(Mayor Robert W. Speer opening the “floodgates” of vice upon Denver. Denver Post, circa 1916.)
A while back, Daniel Chacon provided a piece in the Rocky Mountain News titled, “DNC boost for sex biz.” The piece noted that: “The sex and adult entertainment industries are expecting a boom in business when and estimated 35,000 visitors descend on the Mile High City for the presidential nominating bash.”
Well, one supposes, nothing is so good as the availability of flesh when the bash is out-of-town and away from the prying eyes and suspicious minds of the old lady (old man?) left behind in Des Moines or Detroit, Tulsa or Tallahassee. A kind of what happens in Vegas is left in Vegas mentality that is one of the perks of the traveling salesman or corporate potentate or, indeed, a credentialed Democrat who, naturally, dulls the edge of the tedious meetings, workshops and showings of vendors wares (what else is a political conventions but merchandising and packaging, selling your wares?), by engaging in a little hanky-panky with an opposite or same sex paramour.
Curiously, Chacon reports, “Too bad…Denver didn’t land the GOP convention instead.” He cites a San Francisco prostitute’s conclusion that, “‘It would be a lot better for the sex workers if it was the Republican convention. …We get a lot more business [at a Republican Convention]. I don’t know if they’re just frustrated because of the family values agenda.'”
Ah, methinks Chacon included that revelation with a wee smile on his face.
Had a thought. You know the glass exhibit hall Hickenlooper wants to construct in Civic Center Park? Well, here’s a suggestion. Let’s just get that thing built. And, by the dog days of August when the donkeys arrive, the Hick and his minions could provide space therein for–as Chacon says–the “…sex and adult entertainment industries…” to coordinate their efforts, provide transparency for the underbelly, albeit absolutely necessary sensual perk of the convention. I mean if Gene the Horny Drilling Machine happens to be on the phone, Sissy the Kissy Missie could just lend a hand and answer Gene’s other line for him. Yes, right there in the glass house just to keep the whole thing corralled in one place and easily accessible to the revelers. Indeed, the donkeys could just take a peek through the glass and if they see something they like, well, they could just head right in, make an appointment, pay their money and, in between identifying and electing a presidential nominee, they could, well… You know. Hell, the Hick could even station his revenue folks there and make sure sales, entertainment and, um, the lap, um, seat tax was duly paid.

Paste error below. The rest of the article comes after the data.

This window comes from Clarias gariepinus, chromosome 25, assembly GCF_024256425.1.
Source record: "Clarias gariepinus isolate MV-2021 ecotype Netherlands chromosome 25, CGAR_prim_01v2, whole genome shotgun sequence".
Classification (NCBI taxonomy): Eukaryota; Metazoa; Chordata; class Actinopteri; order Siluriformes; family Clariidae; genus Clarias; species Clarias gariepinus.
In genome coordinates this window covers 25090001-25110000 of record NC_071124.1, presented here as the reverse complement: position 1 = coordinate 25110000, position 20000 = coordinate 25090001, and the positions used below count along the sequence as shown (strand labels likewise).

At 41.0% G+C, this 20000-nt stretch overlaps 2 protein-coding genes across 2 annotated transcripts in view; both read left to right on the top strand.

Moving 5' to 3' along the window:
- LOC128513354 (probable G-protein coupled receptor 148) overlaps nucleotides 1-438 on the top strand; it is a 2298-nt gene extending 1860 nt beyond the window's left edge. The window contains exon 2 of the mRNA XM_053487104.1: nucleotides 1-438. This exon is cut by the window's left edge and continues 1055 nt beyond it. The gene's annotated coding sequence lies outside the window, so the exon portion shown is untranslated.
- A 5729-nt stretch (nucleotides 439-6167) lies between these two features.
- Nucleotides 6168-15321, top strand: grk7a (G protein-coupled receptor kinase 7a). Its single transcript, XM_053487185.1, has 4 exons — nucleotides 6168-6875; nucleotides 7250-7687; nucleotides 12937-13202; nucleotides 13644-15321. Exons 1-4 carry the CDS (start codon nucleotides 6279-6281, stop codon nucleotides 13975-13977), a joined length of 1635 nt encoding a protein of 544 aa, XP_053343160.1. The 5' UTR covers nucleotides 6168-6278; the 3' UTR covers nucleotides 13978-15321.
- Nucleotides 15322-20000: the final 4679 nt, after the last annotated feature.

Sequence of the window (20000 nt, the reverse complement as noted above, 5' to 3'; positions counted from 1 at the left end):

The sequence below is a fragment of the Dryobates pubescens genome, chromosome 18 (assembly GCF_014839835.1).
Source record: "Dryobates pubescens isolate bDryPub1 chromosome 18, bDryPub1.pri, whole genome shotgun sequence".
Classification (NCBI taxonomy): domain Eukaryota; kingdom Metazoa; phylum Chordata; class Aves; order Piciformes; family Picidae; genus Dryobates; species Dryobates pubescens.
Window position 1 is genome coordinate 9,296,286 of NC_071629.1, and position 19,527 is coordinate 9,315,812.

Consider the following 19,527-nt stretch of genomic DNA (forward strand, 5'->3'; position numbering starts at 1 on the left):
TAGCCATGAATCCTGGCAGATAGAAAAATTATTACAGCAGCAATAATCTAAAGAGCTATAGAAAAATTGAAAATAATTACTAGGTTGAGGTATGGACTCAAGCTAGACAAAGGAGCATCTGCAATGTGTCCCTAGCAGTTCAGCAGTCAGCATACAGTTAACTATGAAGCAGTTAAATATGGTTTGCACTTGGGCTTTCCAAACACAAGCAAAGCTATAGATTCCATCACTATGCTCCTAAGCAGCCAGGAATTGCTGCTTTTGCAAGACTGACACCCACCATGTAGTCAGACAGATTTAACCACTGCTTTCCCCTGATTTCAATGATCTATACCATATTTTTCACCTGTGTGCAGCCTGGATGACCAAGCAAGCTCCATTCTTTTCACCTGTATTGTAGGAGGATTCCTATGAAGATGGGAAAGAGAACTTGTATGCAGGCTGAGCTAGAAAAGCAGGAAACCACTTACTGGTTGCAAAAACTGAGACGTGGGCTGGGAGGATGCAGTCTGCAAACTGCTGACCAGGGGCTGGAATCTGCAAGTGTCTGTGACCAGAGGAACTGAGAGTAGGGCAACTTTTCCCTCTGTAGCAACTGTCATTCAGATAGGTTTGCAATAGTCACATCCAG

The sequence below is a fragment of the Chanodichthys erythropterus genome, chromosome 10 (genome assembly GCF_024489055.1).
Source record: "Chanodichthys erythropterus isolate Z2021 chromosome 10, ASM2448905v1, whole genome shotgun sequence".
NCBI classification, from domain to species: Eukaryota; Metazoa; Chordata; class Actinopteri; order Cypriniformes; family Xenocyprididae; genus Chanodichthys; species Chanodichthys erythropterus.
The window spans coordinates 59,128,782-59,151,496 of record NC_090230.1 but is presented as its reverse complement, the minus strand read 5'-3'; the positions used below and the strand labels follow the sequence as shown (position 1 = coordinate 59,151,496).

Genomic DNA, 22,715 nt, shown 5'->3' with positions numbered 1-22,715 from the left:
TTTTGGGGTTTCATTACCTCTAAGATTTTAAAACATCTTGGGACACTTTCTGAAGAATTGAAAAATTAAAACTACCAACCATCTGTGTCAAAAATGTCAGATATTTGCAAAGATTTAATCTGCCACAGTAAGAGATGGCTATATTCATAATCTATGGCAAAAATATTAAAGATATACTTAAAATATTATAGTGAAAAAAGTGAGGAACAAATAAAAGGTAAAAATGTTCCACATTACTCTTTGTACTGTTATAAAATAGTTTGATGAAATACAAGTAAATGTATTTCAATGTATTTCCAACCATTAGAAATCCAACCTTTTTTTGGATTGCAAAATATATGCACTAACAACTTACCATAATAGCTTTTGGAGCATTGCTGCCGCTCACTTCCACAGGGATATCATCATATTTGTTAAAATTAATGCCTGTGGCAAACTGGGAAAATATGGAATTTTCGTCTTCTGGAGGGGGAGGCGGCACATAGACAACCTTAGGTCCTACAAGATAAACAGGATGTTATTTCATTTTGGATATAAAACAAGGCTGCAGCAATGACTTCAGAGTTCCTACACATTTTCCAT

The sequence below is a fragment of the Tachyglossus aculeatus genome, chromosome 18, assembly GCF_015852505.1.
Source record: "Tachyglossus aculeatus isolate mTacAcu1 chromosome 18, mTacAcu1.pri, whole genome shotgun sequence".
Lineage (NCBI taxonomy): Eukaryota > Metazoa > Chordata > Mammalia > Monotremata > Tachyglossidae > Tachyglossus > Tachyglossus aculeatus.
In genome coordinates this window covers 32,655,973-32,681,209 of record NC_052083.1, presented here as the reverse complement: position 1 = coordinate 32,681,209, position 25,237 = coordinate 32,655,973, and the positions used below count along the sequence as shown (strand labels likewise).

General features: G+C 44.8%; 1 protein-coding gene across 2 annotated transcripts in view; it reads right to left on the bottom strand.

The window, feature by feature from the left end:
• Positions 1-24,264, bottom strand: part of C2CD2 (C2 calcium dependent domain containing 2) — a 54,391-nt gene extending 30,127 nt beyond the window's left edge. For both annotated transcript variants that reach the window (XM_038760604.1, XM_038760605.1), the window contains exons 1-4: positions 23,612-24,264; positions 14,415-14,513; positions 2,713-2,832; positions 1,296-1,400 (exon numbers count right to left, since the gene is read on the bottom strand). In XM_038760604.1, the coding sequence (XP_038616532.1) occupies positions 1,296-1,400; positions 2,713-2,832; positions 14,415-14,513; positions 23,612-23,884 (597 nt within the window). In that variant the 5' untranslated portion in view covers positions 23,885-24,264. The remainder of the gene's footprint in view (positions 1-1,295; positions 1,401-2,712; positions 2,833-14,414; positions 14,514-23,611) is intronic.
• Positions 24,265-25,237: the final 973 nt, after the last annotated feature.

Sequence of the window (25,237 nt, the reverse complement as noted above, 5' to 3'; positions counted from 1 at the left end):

Denver’s first Democratic Convention occurred in 1908. William Jennings Bryan who would become a three-time loser for the Presidency, became the candidate of the Democracy in 1908. Bryan was a Populist, feeding on his Nebraska agrarian roots (personifying “Prairie Populism), his unequaled speechifying abilities and his reliance upon the Word of God (evangelicalism) to carry the vote of his core: Midwestern Protestants. Bryan held only one elective office; a Congressman from Nebraska elected in 1890. Probably most of us connect with the name, William Jennings Bryan, by recalling his “Cross of Gold Speech,” delivered in 1896, and his involvement in the prosecution of a teacher in Dayton, Tennessee in 1925, who had had some crazy notion that his students should be aware of Darwin’s Theory of Evolution. Bryan participated in what has come to be known as the “Scopes Trial,” (excellent scene from “Inherit the Wind,” here, that loosely recounted the Scopes Trial) at the end of his life…dying a few days after the completion of the trial where his opponent was Clarence Darrow.